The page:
Dutch authorities are planning to send their sewage to the U.K. Using sludge as fertilizer is allowed in the U.K. but is prohibited in the Netherlands. Instead, Netherlands prefers incineration, but after an Amsterdam incineration company experienced difficulties, the country was left with little disposal options.
In February, the U.K.'s Environmental Agency issued a permit for the shipment of 27,500 tonnes of municipal sewage sludge, Greenpeace disclosed.
Concerns on the Safety of Sewage Sludge as fertilizers
An Environmental Agency report from 2017 cited that the use of sewage for fertilizers is laden with human health risks. The sludge contains E Coli, salmonella, persistent organic pollutants, heavy metals, and microplastics.
The report also revealed that the sludges are contaminated with microplastics, making soil "unsuitable for agriculture."
Another concern raised is that sewage fertilizer encourages the growth of superbugs, which are resistant to antibiotics. The sewage can be a source of antibiotic-resistant bacteria and antibiotic residues.
The Sewage Sludge from the Netherlands
The sludge's origin is from the Amstel, Gooi, and Vechtwater board but was not revealed.
In the U.K., sewage sludge as fertilizer on farmlands is legal, but it must be treated first and then applied as fertilizer in compliance with strict safety regulations. However, rules are not always followed, according to the U.K.'s Environment Agency.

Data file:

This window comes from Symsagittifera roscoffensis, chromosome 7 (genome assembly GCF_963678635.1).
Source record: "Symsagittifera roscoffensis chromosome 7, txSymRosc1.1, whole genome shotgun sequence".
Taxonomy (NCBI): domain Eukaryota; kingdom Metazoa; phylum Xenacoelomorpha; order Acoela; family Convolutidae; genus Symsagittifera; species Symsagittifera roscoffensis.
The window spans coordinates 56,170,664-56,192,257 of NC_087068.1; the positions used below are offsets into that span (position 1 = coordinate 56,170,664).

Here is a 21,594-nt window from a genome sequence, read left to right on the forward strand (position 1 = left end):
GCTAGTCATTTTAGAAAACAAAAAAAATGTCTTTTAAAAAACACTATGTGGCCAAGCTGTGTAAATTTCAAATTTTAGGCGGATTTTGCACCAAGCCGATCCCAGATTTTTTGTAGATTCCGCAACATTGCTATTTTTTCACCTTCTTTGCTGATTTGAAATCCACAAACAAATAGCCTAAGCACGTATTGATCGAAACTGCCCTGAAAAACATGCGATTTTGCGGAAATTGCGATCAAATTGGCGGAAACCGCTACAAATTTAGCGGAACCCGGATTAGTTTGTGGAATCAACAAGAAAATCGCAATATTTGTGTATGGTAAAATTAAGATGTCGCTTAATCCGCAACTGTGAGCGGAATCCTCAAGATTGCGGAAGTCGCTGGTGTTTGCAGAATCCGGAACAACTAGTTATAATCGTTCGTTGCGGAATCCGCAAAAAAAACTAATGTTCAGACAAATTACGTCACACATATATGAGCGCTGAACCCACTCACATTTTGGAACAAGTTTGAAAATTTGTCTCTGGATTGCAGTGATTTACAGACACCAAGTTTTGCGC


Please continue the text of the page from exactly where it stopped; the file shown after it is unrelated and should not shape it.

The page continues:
According to the Environmental Agency's report, the supply chain that handles the sewage from its origins in the Netherlands to its destination was "convoluted," making circumventing regulations and contamination of farmland possible.
According to David Spurgeon, an ecotoxicological researcher at the U.K. Center for Ecology and Hydrology, using sewage on farmlands has many benefits. It returns the nutrient to soil, thereby reducing the use of mineral fertilizers. Soil structures also strengthen, which helps in avoiding erosion. Carbons are also replaced to the ground, thus meeting the targets for carbon reduction.
However, although sewage treatment removes numerous chemicals, some chemicals survive treatment. Contaminants and pathogens also get into the food chain.
Using sludge on land needs some management; thus, a code of practice is in place to limit any issues, Spurgeon said.
John Sauven, the executive director of Greenpeace U.K., said the government had failed its oversight functions. He cited several cases in the past years where the rules have been violated, noting that the sewage sludge's supply chain is filled with shady intermediaries and waste brokers. They are exploiting the opacity and regulatory failures.
"This is why the sludge that is spread on to our farms and fields has become such a toxic cocktail of plastics, chemicals, and bacteria," Sauven said.
On the other hand, U.K.'s Environment Agency said that the farmers' strategy to use sludge as fertilizer is backed with scientific data.
The agency added that the sewage sludge fertilizers have beneficial impacts and assured the public that the practice must not harm the environment. They will also not hesitate to take appropriate actions against those who cannot manage the safety risk appropriately.
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